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In any crisis, domestic violence gets worse, and COVID-19 is no exception. Measures taken against the pandemic are inevitably producing conditions highly conducive to domestic abuse.  Isolation, alongside with health and economic problems that pile up, caused globally an upsurge of violence against women and girls. The same is true for the whole of Cyprus.

According to civil society sources, incidents of domestic violence in the Greek Cypriot community increased by 58% since the lockdown, that is, from the middle of March till the 22nd of April 2020. In the Turkish Cypriot community the situation is even worse, as calls on helplines increased up to 10 times since the lockdown. In general, shelters in both communities are not enough to provide support, and alternative accommodation for victims had to be found, while there is no adequate infrastructure to help women after life in the shelter.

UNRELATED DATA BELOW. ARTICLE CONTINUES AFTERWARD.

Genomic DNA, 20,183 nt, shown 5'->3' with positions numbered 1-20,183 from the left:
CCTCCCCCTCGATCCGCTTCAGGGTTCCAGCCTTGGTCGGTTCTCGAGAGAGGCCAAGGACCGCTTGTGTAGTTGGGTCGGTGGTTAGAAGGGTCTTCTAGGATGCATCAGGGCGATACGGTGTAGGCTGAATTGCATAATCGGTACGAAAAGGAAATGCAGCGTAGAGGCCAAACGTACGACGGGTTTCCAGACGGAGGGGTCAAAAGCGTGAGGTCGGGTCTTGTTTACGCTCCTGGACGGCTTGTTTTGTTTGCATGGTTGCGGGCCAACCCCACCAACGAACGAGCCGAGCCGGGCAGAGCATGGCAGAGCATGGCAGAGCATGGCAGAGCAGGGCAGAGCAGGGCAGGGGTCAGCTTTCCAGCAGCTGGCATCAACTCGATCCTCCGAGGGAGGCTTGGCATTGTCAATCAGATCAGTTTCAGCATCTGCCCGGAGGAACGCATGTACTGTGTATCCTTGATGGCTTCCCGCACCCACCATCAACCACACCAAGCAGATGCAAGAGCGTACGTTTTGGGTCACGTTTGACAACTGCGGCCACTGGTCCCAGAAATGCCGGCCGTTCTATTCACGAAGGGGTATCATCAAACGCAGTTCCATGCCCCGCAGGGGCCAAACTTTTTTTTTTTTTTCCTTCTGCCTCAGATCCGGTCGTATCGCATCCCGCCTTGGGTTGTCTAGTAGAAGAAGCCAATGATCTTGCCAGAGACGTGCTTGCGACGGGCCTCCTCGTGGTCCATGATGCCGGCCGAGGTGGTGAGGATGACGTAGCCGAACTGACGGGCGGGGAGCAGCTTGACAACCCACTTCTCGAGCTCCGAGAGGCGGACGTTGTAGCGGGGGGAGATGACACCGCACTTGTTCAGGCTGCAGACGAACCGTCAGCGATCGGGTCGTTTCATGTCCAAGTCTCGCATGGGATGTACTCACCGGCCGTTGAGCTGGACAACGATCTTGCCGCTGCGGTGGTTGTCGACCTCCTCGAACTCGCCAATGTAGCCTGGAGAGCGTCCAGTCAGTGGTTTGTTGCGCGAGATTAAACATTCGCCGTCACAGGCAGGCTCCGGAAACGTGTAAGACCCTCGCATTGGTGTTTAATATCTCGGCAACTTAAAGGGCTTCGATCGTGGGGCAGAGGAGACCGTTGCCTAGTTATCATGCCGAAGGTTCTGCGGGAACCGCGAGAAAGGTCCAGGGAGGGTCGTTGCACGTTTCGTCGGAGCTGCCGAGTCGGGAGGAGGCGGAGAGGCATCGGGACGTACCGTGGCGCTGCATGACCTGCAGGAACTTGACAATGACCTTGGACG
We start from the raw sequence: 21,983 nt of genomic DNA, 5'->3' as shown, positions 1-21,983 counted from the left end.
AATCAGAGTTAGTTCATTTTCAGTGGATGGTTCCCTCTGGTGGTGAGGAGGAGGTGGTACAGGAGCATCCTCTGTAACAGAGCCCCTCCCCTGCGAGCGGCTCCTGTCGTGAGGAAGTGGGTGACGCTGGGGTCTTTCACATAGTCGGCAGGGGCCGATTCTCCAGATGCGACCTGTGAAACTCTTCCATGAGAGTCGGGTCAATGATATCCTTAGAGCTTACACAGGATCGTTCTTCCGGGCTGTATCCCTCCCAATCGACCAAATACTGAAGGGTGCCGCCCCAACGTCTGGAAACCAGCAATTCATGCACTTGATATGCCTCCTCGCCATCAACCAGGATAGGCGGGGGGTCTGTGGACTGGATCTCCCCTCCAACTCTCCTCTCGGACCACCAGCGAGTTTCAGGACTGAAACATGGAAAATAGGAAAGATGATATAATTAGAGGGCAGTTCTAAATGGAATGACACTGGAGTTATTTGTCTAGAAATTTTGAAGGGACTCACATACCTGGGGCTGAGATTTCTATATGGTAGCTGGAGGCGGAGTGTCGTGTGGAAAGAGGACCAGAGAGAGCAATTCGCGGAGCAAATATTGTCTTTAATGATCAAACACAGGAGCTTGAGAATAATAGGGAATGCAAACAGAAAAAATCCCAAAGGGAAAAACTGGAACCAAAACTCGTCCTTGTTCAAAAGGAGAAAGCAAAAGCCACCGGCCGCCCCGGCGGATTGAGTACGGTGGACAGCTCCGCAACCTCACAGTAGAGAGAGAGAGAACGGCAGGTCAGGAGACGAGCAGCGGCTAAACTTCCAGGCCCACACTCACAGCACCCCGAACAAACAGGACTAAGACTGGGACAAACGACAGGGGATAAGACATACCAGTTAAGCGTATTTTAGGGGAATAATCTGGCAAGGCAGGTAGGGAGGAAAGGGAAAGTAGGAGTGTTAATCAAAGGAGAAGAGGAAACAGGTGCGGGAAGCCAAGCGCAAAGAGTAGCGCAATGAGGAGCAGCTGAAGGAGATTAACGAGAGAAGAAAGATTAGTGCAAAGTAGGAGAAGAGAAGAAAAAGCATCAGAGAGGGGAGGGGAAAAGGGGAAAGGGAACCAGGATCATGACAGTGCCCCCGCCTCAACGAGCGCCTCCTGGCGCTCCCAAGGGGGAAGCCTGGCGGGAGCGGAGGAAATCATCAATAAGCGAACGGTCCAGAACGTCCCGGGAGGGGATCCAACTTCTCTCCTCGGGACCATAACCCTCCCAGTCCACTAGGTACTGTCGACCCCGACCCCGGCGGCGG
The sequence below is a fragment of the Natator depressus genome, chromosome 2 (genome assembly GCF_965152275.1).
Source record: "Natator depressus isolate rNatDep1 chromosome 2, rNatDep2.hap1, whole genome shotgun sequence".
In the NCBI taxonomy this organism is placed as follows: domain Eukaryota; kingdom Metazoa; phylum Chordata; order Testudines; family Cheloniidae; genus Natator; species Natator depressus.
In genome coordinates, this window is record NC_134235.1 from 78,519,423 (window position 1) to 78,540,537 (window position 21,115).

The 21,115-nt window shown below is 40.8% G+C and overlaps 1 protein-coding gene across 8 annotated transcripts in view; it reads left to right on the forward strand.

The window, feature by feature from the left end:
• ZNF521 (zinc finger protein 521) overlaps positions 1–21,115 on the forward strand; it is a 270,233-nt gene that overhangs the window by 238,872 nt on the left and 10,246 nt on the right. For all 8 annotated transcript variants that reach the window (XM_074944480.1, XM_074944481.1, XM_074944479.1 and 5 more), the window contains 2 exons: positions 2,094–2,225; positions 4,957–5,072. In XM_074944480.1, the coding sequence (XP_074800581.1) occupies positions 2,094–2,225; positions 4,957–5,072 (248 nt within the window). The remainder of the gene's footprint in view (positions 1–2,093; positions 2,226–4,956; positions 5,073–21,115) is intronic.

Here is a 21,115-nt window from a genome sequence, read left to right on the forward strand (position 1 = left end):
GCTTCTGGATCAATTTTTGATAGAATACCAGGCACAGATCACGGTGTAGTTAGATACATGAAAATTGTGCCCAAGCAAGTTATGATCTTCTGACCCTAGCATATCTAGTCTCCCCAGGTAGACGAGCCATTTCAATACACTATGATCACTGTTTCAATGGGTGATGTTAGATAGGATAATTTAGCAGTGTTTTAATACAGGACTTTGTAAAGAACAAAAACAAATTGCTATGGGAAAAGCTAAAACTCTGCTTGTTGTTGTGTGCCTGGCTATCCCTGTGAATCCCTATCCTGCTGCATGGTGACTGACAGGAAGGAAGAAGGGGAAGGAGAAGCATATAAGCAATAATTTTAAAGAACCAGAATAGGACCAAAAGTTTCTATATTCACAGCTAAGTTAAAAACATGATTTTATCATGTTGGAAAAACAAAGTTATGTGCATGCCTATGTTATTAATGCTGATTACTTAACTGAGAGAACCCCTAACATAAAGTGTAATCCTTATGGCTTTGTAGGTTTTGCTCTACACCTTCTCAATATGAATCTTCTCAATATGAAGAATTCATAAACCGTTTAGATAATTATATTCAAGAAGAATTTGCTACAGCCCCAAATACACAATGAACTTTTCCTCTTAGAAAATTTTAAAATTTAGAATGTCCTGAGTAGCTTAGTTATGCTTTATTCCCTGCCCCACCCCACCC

Social isolation is already a far too common phenomenon in the lives of domestic violence survivors. It is a powerful weapon used by abusers to perpetuate their cycles of violence by controlling and limiting the partner’s access to the outside, robbing them of support networks and reinforcing feelings of despair. It is therefore with great concern that we are observing no increase (in the Greek Cypriot community) or even a substantial drop (in the Turkish Cypriot community) in the number of domestic violence cases dealt by the police. We argue that the reason for this is a combination of three factors:

Being stuck under the same roof with the abuser, is making it more difficult for survivors to reach the police. Fear of uncertainty and feelings of helplessness are intensified, making survivors more hesitant to seek support and protection. Domestic violence is not on the priority list for the police, especially at this time, and as noted in the Turkish Cypriot community, some reports and complaints are handled improperly, or not handled at all and are left undocumented.

Furthermore patriarchy in Cyprus is deep rooted and women are not generally encouraged by society to take life into their hands.

It is, thus, of utmost importance that the gendered impact of the pandemic as well as of the measures taken to combat it, are recognized and addressed.


Technical Committee on Gender Equality  


6 May 2020